Essay - Evaluating the Effectiveness of Managers Summary the Effectiveness of Managers...

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Evaluating the Effectiveness of Managers


The effectiveness of managers in a team environment is directly linked to their emotional intelligence (EI) and corresponding ability to create an environment of tr*****sformational leadership in their organizations.

***** ***** have the ability to balance these attributes while at the same time accomplishing project deadlines, milestones, and eventual project completion while ***** the ***** time getting high levels ***** cooperation ***** coordination. The intent of this literature review is to provide insights into how managers are using a varied style of ***** intelligence and transformational strategies to manage ********** own activities and those ***** the teams they manage, infusing team dynamics with emotional intelligence, making the tasks of ***** key miles*****nes more achievable. While there are many theories specifically in the area of management effectiveness, ***** emotional intelligence (*****) aspects ***** ***** and their propensity to develop transformational ***** ***** essential for organizations to attain their objectives.

***** Generational Shift in Valu*****g Emotional Intelligence as a Management Performance Indicator

Early theorists often remarked that knowledge of ***** strategizing over the emotions of workers was tantamount to manipulative management practices, and that emotions were to be controlled first by the individual. Fayol, H. (1949) believed ***** there should be a strict line of *****uthority and centralization to assure a tightness of control on all managerial *****. The beginnings of EI were quite negative, as theorists did not find the link in exceptional performance and positive management approaches to fostering and sustaining strong emotions of achievement, growth ***** recognition. The ***** theorists felt that emotions were ***** be controlled by the individual or he or she would succumb to *****ir influences (Young, 1936; Schaffer, Gilmer & Schoen, 1940).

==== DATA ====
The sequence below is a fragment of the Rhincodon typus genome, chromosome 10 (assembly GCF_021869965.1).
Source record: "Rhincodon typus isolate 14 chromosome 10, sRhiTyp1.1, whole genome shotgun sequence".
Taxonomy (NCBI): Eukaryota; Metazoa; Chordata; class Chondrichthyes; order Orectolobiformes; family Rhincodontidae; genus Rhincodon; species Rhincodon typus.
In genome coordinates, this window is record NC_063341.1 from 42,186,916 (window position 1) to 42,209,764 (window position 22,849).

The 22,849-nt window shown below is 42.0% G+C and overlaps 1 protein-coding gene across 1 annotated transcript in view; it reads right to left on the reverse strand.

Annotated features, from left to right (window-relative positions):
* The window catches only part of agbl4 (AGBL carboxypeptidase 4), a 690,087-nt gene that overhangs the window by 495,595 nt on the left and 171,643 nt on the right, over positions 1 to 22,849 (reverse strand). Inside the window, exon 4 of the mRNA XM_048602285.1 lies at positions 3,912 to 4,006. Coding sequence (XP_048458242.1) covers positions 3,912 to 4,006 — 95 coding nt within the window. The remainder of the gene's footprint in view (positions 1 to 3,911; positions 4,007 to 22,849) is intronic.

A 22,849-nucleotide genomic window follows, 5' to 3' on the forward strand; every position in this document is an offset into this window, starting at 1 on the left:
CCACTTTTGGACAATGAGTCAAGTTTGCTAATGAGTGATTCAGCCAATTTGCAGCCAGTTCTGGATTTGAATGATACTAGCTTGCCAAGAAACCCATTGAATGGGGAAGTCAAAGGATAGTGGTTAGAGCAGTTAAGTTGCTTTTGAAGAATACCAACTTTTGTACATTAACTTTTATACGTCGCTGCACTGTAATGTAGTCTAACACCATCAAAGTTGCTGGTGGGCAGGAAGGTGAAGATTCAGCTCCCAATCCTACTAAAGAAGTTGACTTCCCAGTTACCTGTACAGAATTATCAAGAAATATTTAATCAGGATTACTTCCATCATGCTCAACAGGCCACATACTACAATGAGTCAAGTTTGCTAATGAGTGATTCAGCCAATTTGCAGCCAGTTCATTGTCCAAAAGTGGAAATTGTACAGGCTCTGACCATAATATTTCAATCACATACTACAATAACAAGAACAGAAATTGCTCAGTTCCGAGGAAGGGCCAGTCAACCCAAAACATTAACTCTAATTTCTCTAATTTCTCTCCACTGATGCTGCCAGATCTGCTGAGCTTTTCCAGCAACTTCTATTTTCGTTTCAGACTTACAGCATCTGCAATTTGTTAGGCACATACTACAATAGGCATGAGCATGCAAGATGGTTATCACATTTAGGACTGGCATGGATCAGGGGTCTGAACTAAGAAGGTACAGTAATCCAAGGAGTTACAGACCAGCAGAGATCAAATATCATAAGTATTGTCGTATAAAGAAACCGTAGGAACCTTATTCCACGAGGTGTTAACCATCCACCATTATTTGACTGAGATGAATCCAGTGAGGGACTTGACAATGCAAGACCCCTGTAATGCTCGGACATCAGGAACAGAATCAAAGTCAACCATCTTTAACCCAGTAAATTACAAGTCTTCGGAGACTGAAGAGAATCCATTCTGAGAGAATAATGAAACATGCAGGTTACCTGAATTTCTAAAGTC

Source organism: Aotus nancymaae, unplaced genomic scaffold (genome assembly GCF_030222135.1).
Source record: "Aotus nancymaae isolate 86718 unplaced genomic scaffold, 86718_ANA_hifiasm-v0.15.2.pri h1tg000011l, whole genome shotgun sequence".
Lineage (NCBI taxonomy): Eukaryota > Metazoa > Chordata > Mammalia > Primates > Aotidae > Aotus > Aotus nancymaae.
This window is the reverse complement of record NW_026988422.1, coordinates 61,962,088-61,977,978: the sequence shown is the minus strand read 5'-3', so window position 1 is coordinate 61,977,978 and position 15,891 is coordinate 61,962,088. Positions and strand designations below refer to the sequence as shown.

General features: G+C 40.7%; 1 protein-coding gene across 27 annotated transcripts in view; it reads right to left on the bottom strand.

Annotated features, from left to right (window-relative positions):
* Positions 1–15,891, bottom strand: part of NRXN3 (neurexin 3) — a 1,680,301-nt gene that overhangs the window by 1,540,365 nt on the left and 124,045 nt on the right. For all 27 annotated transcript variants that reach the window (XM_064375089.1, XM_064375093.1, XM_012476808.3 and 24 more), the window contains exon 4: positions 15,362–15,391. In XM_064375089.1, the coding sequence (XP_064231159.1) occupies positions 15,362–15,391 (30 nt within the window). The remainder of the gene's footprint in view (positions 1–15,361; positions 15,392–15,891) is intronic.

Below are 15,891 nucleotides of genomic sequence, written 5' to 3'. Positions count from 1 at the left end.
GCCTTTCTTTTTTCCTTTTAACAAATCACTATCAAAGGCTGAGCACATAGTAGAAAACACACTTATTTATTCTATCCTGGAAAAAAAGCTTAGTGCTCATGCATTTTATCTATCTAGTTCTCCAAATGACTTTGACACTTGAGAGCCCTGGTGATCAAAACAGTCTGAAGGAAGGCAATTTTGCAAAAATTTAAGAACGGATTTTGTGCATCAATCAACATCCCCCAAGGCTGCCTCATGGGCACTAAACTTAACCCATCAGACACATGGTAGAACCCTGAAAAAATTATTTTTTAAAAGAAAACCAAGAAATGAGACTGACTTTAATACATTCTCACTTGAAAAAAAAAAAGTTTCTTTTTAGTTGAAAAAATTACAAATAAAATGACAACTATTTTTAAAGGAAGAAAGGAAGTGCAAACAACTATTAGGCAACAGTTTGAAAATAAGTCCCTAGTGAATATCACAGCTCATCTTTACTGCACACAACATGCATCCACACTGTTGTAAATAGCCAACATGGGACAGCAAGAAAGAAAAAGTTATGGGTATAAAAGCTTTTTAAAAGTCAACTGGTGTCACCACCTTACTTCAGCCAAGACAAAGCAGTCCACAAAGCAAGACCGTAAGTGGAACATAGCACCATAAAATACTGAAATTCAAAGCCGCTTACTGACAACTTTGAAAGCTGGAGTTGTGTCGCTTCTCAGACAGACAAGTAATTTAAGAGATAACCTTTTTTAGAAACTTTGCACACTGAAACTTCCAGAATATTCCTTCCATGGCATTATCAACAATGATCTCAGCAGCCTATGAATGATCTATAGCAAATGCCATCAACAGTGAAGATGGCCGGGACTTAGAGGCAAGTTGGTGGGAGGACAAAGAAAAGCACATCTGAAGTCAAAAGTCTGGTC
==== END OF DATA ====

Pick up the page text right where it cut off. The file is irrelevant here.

The cognitive side ***** emotions, where ***** are ***** used f***** helping ***** prioritize *****, focus, organize, and motivate was the next generation of researchers' primary focus. These researchers specific*****y found that emotions weren't just a tangential part of a humans' existence, they were integral to all tasks, and even to the perspective on all events. Researchers also ***** that ***** are holistic in nature because they involve the whole human, mind ***** body; through neural, cognitive, and mo*****r processes (Leeper, 1948; Mandler, 1975; Simon, 1982; Izard & Buechler, 1980; Plutchik, 1980; Tomkins, 1962; *****, 1991).

***** ***** *****ment of what ***** later become ***** as a str*****tegy of defining managerial effectiveness, researchers also found that emotions developed in an evolutionary process "to provide new types of motivation and ***** action tendencies as well as a greater variety ***** behaviors ***** cope with the environment ***** life's demands" (Izard, 1991, p9). The many ***** and motivation theorists of today point out that emotion are viewed as ********** responses that can create *****st*****ing leaders and star performers (Boyatzis, 1982; George, 2000). These theorists also state that exceptional and outstanding leaders, performers, and managers are for the most part exceptional due to ********** ability to manage their *****, and the *****s they elicit in others through effective use of


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